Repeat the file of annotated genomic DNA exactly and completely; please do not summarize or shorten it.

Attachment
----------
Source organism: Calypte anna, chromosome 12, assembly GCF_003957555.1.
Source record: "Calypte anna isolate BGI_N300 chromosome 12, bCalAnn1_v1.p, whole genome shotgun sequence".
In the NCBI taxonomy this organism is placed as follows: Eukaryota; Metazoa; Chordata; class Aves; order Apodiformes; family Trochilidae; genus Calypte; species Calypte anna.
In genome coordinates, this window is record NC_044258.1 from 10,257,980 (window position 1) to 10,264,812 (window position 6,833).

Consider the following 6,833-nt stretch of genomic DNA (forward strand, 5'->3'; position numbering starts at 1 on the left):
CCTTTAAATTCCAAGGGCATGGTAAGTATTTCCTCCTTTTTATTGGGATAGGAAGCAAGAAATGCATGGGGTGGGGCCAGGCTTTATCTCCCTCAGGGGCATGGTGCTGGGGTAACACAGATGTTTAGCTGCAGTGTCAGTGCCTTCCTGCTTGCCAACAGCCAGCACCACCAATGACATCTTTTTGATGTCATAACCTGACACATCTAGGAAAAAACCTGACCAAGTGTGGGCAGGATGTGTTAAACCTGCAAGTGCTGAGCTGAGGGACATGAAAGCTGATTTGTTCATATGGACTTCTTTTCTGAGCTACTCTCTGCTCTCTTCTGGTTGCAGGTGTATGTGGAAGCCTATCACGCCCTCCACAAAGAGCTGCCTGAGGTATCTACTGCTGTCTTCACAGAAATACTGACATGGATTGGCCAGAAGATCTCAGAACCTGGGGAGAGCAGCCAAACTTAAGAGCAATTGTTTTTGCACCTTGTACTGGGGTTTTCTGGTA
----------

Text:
Source organism: Calypte anna, chromosome 12, assembly GCF_003957555.1.
Source record: "Calypte anna isolate BGI_N300 chromosome 12, bCalAnn1_v1.p, whole genome shotgun sequence".
In the NCBI taxonomy this organism is placed as follows: Eukaryota; Metazoa; Chordata; class Aves; order Apodiformes; family Trochilidae; genus Calypte; species Calypte anna.
In genome coordinates, this window is record NC_044258.1 from 10,257,980 (window position 1) to 10,264,812 (window position 6,833).

Consider the following 6,833-nt stretch of genomic DNA (forward strand, 5'->3'; position numbering starts at 1 on the left):
CCTTTAAATTCCAAGGGCATGGTAAGTATTTCCTCCTTTTTATTGGGATAGGAAGCAAGAAATGCATGGGGTGGGGCCAGGCTTTATCTCCCTCAGGGGCATGGTGCTGGGGTAACACAGATGTTTAGCTGCAGTGTCAGTGCCTTCCTGCTTGCCAACAGCCAGCACCACCAATGACATCTTTTTGATGTCATAACCTGACACATCTAGGAAAAAACCTGACCAAGTGTGGGCAGGATGTGTTAAACCTGCAAGTGCTGAGCTGAGGGACATGAAAGCTGATTTGTTCATATGGACTTCTTTTCTGAGCTACTCTCTGCTCTCTTCTGGTTGCAGGTGTATGTGGAAGCCTATCACGCCCTCCACAAAGAGCTGCCTGAGGTATCTACTGCTGTCTTCACAGAAATACTGACATGGATTGGCCAGAAGATCTCAGAACCTGGGGAGAGCAGCCAAACTTAAGAGCAATTGTTTTTGCACCTTGTACTGGGGTTTTCTGGTA